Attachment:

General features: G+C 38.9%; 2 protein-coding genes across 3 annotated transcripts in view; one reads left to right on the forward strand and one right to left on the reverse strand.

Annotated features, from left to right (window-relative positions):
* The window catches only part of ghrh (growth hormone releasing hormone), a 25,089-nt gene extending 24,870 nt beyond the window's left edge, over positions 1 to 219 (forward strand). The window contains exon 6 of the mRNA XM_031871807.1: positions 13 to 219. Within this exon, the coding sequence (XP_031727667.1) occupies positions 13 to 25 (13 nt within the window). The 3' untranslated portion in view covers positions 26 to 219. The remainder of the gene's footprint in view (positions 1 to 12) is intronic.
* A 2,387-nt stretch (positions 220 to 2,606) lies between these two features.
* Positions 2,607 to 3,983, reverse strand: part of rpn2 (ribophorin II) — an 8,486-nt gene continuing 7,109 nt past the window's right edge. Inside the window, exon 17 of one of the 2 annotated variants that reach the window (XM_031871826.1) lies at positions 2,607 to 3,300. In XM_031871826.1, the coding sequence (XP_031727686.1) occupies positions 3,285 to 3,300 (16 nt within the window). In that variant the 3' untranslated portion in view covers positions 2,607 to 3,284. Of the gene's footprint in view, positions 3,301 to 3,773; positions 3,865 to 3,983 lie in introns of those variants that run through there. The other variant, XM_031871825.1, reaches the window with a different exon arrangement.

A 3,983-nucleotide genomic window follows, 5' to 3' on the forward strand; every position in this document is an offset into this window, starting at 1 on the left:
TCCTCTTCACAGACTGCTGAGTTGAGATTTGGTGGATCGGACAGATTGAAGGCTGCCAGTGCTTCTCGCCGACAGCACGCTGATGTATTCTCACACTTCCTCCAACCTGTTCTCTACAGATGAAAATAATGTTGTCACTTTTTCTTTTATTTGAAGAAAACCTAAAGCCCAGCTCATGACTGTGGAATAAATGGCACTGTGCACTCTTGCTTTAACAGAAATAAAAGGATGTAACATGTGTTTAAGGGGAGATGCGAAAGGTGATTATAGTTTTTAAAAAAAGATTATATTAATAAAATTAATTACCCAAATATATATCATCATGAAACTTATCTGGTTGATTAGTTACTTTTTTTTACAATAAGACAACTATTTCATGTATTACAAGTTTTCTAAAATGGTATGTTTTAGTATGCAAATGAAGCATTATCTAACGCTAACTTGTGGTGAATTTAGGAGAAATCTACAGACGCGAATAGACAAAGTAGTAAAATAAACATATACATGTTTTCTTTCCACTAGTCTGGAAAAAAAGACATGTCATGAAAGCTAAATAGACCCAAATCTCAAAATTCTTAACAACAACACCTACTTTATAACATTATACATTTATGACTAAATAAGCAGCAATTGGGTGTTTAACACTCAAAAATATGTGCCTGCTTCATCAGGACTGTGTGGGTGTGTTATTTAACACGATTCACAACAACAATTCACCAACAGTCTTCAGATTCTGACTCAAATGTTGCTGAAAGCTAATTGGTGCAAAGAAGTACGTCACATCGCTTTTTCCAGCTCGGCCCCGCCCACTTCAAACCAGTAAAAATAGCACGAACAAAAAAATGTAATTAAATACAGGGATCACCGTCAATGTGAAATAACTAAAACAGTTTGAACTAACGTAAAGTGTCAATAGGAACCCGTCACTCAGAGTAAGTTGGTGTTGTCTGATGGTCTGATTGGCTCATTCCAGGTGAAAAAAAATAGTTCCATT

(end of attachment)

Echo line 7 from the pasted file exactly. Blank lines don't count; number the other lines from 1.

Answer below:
TCCTCTTCACAGACTGCTGAGTTGAGATTTGGTGGATCGGACAGATTGAAGGCTGCCAGTGCTTCTCGCCGACAGCACGCTGATGTATTCTCACACTTCCTCCAACCTGTTCTCTACAGATGAAAATAATGTTGTCACTTTTTCTTTTATTTGAAGAAAACCTAAAGCCCAGCTCATGACTGTGGAATAAATGGCACTGTGCACTCTTGCTTTAACAGAAATAAAAGGATGTAACATGTGTTTAAGGGGAGATGCGAAAGGTGATTATAGTTTTTAAAAAAAGATTATATTAATAAAATTAATTACCCAAATATATATCATCATGAAACTTATCTGGTTGATTAGTTACTTTTTTTTACAATAAGACAACTATTTCATGTATTACAAGTTTTCTAAAATGGTATGTTTTAGTATGCAAATGAAGCATTATCTAACGCTAACTTGTGGTGAATTTAGGAGAAATCTACAGACGCGAATAGACAAAGTAGTAAAATAAACATATACATGTTTTCTTTCCACTAGTCTGGAAAAAAAGACATGTCATGAAAGCTAAATAGACCCAAATCTCAAAATTCTTAACAACAACACCTACTTTATAACATTATACATTTATGACTAAATAAGCAGCAATTGGGTGTTTAACACTCAAAAATATGTGCCTGCTTCATCAGGACTGTGTGGGTGTGTTATTTAACACGATTCACAACAACAATTCACCAACAGTCTTCAGATTCTGACTCAAATGTTGCTGAAAGCTAATTGGTGCAAAGAAGTACGTCACATCGCTTTTTCCAGCTCGGCCCCGCCCACTTCAAACCAGTAAAAATAGCACGAACAAAAAAATGTAATTAAATACAGGGATCACCGTCAATGTGAAATAACTAAAACAGTTTGAACTAACGTAAAGTGTCAATAGGAACCCGTCACTCAGAGTAAGTTGGTGTTGTCTGATGGTCTGATTGGCTCATTCCAGGTGAAAAAAAATAGTTCCATT